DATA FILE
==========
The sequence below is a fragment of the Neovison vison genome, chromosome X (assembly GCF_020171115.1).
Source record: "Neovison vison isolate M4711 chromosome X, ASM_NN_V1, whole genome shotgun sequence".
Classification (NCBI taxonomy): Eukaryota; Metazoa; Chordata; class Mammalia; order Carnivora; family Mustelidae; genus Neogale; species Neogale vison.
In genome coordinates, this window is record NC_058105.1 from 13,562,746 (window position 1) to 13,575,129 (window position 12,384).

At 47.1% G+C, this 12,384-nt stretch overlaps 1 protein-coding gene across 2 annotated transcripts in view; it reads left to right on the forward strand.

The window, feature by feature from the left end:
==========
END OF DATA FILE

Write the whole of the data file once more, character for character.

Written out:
The sequence below is a fragment of the Neovison vison genome, chromosome X (assembly GCF_020171115.1).
Source record: "Neovison vison isolate M4711 chromosome X, ASM_NN_V1, whole genome shotgun sequence".
Classification (NCBI taxonomy): Eukaryota; Metazoa; Chordata; class Mammalia; order Carnivora; family Mustelidae; genus Neogale; species Neogale vison.
In genome coordinates, this window is record NC_058105.1 from 13,562,746 (window position 1) to 13,575,129 (window position 12,384).

At 47.1% G+C, this 12,384-nt stretch overlaps 1 protein-coding gene across 2 annotated transcripts in view; it reads left to right on the forward strand.

The window, feature by feature from the left end: